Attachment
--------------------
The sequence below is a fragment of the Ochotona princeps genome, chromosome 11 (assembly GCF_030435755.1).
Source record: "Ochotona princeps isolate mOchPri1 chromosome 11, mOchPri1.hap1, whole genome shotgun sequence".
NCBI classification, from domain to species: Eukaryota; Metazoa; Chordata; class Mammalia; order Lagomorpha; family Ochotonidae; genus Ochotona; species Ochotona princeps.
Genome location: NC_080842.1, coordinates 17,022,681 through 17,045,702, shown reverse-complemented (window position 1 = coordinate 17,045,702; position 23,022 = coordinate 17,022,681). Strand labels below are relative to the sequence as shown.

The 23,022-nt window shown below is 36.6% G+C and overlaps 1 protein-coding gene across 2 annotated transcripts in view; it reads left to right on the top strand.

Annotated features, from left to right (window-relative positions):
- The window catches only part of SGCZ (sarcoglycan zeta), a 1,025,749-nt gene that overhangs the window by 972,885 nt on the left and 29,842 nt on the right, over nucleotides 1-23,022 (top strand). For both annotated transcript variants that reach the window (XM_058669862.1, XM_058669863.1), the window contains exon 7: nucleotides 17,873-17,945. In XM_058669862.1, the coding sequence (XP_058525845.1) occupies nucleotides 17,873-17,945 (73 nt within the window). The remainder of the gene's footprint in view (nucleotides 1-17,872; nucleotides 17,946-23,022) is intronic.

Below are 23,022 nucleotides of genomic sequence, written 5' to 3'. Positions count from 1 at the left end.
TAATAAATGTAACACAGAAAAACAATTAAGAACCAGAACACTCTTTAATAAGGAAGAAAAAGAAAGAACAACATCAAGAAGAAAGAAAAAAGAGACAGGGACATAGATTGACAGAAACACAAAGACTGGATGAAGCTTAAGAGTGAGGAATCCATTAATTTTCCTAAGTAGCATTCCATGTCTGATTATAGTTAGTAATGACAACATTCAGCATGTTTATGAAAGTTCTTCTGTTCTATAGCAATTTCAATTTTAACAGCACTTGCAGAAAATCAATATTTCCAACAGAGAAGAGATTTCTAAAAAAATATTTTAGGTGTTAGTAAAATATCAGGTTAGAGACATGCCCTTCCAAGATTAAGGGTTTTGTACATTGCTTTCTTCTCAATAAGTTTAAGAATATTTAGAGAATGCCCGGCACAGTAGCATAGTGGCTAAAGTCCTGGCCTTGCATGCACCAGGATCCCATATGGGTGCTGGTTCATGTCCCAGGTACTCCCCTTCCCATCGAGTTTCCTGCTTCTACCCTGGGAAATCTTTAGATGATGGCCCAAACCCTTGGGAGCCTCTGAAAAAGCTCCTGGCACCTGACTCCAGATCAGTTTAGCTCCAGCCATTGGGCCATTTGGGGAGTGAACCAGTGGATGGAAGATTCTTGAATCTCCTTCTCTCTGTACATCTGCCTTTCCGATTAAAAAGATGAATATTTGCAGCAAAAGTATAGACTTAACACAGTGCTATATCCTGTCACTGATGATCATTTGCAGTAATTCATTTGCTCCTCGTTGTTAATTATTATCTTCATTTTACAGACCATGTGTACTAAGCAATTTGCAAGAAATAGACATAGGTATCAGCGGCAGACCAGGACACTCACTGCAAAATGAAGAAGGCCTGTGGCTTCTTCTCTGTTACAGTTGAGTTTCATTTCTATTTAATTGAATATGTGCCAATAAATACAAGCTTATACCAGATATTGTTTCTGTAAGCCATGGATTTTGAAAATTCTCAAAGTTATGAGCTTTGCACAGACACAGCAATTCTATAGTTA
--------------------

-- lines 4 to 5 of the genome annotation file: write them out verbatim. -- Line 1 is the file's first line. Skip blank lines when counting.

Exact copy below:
Genome location: NC_080842.1, coordinates 17,022,681 through 17,045,702, shown reverse-complemented (window position 1 = coordinate 17,045,702; position 23,022 = coordinate 17,022,681). Strand labels below are relative to the sequence as shown.

The 23,022-nt window shown below is 36.6% G+C and overlaps 1 protein-coding gene across 2 annotated transcripts in view; it reads left to right on the top strand.